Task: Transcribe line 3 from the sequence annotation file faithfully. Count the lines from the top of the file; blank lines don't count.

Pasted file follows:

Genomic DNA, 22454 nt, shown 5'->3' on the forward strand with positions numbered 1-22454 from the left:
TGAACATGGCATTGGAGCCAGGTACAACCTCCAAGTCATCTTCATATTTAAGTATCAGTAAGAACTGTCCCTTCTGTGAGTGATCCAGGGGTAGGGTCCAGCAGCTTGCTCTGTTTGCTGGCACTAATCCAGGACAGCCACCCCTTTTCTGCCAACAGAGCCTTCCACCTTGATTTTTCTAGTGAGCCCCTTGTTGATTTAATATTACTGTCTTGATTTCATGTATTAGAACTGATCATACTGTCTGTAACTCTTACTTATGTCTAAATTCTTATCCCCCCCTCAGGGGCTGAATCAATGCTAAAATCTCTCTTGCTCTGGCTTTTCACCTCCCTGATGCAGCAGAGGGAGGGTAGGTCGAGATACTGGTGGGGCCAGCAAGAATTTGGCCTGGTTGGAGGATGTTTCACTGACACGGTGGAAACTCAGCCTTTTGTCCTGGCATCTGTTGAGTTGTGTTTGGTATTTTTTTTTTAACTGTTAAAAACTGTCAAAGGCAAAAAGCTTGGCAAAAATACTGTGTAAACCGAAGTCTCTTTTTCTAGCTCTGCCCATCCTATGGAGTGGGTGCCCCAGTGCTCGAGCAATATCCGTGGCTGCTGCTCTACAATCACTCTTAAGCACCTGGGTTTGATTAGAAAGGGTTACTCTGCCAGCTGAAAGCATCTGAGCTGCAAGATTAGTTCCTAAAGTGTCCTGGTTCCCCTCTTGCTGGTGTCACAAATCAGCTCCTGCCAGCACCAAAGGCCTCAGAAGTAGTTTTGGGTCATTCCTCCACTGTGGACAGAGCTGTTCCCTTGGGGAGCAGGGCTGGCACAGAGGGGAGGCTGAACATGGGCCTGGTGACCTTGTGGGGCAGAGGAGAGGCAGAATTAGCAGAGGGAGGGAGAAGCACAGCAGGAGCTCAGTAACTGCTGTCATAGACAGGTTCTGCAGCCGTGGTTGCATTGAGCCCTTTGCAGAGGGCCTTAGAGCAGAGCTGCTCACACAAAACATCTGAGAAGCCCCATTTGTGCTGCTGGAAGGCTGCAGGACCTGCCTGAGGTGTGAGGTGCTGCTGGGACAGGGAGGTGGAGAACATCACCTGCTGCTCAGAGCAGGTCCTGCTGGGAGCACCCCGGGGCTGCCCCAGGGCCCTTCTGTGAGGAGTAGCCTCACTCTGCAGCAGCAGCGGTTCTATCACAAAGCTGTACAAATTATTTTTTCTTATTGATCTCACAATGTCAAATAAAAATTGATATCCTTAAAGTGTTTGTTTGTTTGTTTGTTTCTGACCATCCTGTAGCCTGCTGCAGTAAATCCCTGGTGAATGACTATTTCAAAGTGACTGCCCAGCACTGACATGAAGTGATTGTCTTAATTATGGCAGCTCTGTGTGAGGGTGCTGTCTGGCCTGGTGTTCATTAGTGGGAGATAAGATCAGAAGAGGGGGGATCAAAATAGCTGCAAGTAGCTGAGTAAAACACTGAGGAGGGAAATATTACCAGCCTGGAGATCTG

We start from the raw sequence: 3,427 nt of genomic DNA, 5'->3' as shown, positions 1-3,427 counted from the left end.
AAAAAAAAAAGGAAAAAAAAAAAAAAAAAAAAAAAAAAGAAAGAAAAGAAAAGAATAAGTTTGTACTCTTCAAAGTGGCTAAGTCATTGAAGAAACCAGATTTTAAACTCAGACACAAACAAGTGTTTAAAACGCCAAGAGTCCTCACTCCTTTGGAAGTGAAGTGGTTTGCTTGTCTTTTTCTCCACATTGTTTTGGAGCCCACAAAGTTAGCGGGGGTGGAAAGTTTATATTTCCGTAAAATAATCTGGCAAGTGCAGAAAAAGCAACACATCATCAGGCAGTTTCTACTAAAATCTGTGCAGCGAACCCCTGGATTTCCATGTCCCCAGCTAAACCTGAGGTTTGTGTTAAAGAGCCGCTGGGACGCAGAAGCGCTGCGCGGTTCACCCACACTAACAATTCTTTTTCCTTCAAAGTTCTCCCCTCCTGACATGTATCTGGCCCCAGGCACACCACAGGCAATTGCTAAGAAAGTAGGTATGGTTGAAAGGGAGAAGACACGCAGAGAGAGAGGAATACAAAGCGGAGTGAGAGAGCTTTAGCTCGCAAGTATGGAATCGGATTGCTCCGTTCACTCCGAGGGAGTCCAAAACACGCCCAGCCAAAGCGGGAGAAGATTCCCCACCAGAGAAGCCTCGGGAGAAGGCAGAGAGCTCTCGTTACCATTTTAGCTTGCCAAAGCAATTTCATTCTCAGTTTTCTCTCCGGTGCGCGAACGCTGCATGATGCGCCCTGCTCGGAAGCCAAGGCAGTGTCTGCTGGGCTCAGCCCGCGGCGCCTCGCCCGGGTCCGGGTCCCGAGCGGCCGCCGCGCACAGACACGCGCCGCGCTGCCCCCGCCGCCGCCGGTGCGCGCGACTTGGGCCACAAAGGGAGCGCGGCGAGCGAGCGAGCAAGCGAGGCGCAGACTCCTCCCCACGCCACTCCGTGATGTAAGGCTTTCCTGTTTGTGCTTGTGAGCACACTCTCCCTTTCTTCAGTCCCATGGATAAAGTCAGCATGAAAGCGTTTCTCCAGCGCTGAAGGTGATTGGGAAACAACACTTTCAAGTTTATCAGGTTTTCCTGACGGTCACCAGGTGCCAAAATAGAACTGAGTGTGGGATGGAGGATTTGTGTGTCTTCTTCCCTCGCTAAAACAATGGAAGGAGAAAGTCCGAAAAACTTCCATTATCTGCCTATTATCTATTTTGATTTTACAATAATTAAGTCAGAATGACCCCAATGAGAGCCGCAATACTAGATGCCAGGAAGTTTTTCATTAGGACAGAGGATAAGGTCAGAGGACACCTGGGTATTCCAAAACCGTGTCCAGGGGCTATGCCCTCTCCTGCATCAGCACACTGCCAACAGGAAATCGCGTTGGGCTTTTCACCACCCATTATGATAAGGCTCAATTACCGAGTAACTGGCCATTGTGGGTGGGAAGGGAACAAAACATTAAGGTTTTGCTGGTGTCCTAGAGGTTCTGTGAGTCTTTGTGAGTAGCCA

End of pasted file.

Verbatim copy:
We start from the raw sequence: 3,427 nt of genomic DNA, 5'->3' as shown, positions 1-3,427 counted from the left end.